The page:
Iron(II) Sulfide
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Iron II Sulfide
Iron(II) sulfide
Strukturformel Nickelarsenid.png
Sample of iron(II) sulfide
Other names
Iron sulfide, ferrous sulfide, black iron sulfide, protosulphuret of iron
3D model (JSmol)
ECHA InfoCard 100.013.881 Edit this at Wikidata
Molar mass 87.910 g/mol
Appearance Grey, sometimes in lumps or powder
Density 4.84 g/cm3
Melting point 1,194 °C (2,181 °F; 1,467 K)
negligible (insoluble)
Solubility reacts in acid
+1074·10-6 cm3/mol
Main hazards Source of hydrogen sulfide, can be pyrophoric
NFPA 704 (fire diamond)
Flammability code 2: Must be moderately heated or exposed to relatively high ambient temperature before ignition can occur. Flash point between 38 and 93 °C (100 and 200 °F). E.g. diesel fuelHealth code 1: Exposure would cause irritation but only minor residual injury. E.g. turpentineReactivity code 2: Undergoes violent chemical change at elevated temperatures and pressures, reacts violently with water, or may form explosive mixtures with water. E.g. white phosphorusSpecial hazards (white): no codeNFPA 704 four-colored diamond
Related compounds
Related compounds
Iron(II) oxide
Iron disulfide
Except where otherwise noted, data are given for materials in their standard state (at 25 °C [77 °F], 100 kPa).
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Infobox references

Iron(II) sulfide or ferrous sulfide (Br.E. sulphide) is one of a family chemical compounds and minerals with the approximate formula . Iron sulfides are often iron-deficient non-stoichiometric. All are black, water-insoluble solids.

Preparation and structure

FeS can be obtained by the heating of iron and sulfur:[1]

Fe + S -> FeS

FeS adopts the nickel arsenide structure, featuring octahedral Fe centers and trigonal prismatic sulfide sites.


Iron sulfide reacts with hydrochloric acid, releasing hydrogen sulfide:[2]

FeS + 2 HCl -> FeCl2 + H2S
FeS + H2SO4 -> FeSO4 + H2S

In moist air, iron sulfides oxidize to hydrated ferrous sulfate.

Biology and biogeochemistry

Iron sulfides occur widely in nature in the form of iron-sulfur proteins.

As organic matter decays under low-oxygen (or hypoxic) conditions such as in swamps or dead zones of lakes and oceans, sulfate-reducing bacteria reduce various sulfates present in the water, producing hydrogen sulfide. Some of the hydrogen sulfide will react with metal ions in the water or solid to produce iron or metal sulfides, which are not water-soluble. These metal sulfides, such as iron(II) sulfide, are often black or brown, leading to the color of sludge.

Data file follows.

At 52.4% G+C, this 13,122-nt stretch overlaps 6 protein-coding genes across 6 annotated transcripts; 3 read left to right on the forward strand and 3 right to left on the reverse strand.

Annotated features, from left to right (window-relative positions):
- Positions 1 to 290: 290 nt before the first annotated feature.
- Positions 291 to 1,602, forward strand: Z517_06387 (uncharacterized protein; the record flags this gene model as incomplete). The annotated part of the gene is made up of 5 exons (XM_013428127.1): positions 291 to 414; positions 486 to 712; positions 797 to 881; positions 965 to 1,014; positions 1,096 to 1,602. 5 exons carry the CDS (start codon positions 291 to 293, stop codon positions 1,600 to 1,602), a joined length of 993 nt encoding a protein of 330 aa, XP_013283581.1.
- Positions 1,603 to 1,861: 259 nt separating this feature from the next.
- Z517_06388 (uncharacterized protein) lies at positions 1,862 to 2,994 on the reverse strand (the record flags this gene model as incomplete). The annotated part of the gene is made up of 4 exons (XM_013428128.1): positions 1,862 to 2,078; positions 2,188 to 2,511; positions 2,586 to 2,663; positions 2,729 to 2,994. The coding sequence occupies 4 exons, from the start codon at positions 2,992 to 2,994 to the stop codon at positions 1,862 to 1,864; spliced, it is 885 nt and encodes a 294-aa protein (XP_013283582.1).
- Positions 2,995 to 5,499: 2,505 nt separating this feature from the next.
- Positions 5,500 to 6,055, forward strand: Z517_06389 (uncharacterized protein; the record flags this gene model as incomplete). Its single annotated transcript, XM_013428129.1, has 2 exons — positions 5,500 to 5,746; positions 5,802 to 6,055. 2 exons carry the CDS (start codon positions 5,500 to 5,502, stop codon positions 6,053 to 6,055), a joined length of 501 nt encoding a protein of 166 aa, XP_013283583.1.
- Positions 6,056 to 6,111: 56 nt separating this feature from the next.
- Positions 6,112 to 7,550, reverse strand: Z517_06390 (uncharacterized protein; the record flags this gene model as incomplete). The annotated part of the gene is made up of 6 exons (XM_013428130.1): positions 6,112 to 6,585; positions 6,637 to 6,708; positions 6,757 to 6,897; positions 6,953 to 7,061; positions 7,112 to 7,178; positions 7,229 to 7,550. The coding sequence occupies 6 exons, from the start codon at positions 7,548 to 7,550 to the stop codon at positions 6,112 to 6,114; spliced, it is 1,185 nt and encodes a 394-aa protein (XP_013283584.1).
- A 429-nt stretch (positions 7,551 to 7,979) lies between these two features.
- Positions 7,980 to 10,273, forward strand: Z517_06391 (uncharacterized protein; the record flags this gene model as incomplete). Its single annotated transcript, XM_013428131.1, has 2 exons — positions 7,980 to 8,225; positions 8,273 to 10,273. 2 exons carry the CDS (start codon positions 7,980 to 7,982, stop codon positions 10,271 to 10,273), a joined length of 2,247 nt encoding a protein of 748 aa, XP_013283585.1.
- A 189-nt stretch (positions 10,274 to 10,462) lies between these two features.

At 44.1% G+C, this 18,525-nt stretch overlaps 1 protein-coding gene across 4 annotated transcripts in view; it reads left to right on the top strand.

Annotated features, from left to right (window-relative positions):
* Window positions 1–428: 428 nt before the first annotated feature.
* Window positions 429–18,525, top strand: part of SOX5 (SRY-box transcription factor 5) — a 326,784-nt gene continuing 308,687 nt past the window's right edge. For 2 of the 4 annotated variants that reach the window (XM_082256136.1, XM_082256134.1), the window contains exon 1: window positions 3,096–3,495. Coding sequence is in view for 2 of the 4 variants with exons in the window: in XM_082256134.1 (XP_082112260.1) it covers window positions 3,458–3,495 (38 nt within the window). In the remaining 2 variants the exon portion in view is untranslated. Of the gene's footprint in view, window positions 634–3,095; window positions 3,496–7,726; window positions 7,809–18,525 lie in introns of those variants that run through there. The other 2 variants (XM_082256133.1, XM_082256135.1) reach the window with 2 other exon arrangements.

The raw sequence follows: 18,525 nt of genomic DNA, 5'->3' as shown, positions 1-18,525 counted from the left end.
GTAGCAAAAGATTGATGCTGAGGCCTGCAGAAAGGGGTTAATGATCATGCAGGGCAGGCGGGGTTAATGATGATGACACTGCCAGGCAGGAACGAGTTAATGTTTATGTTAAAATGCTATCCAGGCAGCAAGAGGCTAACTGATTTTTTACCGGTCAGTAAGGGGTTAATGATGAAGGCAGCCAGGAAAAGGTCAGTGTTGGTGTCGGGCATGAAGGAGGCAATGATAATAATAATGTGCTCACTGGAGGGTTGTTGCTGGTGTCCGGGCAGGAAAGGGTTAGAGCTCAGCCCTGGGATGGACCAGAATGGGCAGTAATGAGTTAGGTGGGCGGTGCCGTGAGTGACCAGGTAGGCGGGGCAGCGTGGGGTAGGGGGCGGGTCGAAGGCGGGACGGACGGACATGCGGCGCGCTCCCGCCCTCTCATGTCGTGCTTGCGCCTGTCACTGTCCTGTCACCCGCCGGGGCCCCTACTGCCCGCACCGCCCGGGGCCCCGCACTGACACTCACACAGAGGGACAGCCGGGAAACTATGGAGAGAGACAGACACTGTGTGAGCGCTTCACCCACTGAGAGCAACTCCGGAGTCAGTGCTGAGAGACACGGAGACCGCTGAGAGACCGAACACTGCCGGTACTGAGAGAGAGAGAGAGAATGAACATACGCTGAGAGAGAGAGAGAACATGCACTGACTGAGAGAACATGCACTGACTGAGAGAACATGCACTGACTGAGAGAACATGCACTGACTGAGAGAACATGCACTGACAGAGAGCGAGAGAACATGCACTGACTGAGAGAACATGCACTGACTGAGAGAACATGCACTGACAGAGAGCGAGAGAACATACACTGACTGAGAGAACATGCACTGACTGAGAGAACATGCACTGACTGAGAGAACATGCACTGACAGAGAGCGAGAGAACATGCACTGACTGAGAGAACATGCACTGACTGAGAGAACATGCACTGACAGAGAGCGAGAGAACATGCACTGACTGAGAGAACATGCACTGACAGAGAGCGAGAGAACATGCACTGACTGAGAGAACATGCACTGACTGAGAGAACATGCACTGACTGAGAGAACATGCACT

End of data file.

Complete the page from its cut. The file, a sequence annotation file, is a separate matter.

Pyrrhotite is a waste product of the Desulfovibrio bacteria, a sulfate reducing bacteria.

When eggs are cooked for a long time, the yolk's surface may turn green. This color change is due to iron(II) sulfide, which forms as iron from the yolk reacts with hydrogen sulfide released from the egg white by the heat.[3] This reaction occurs more rapidly in older eggs as the whites are more alkaline.[4]

The presence of ferrous sulfide as a visible black precipitate in the growth medium peptone iron agar can be used to distinguish between microorganisms that produce the cysteine metabolizing enzyme cysteine desulfhydrase and those that do not. Peptone iron agar contains the amino acid cysteine and a chemical indicator, ferric citrate. The degradation of cysteine releases hydrogen sulfide gas that reacts with the ferric citrate to produce ferrous sulfide.

See also


  1. ^ H. Lux "Iron (II) Sulfide" in Handbook of Preparative Inorganic Chemistry, 2nd Ed. Edited by G. Brauer, Academic Press, 1963, NY. Vol. 1. p. 1502.
  2. ^ Hydrogen Sulfide Generator
  3. ^ Belle Lowe (1937), "The formation of ferrous sulfide in cooked eggs", Experimental cookery from the chemical and physical standpoint, John Wiley & Sons
  4. ^ Harold McGee (2004), McGee on Food and Cooking, Hodder and Stoughton

  This article uses material from the Wikipedia page available here. It is released under the Creative Commons Attribution-Share-Alike License 3.0.



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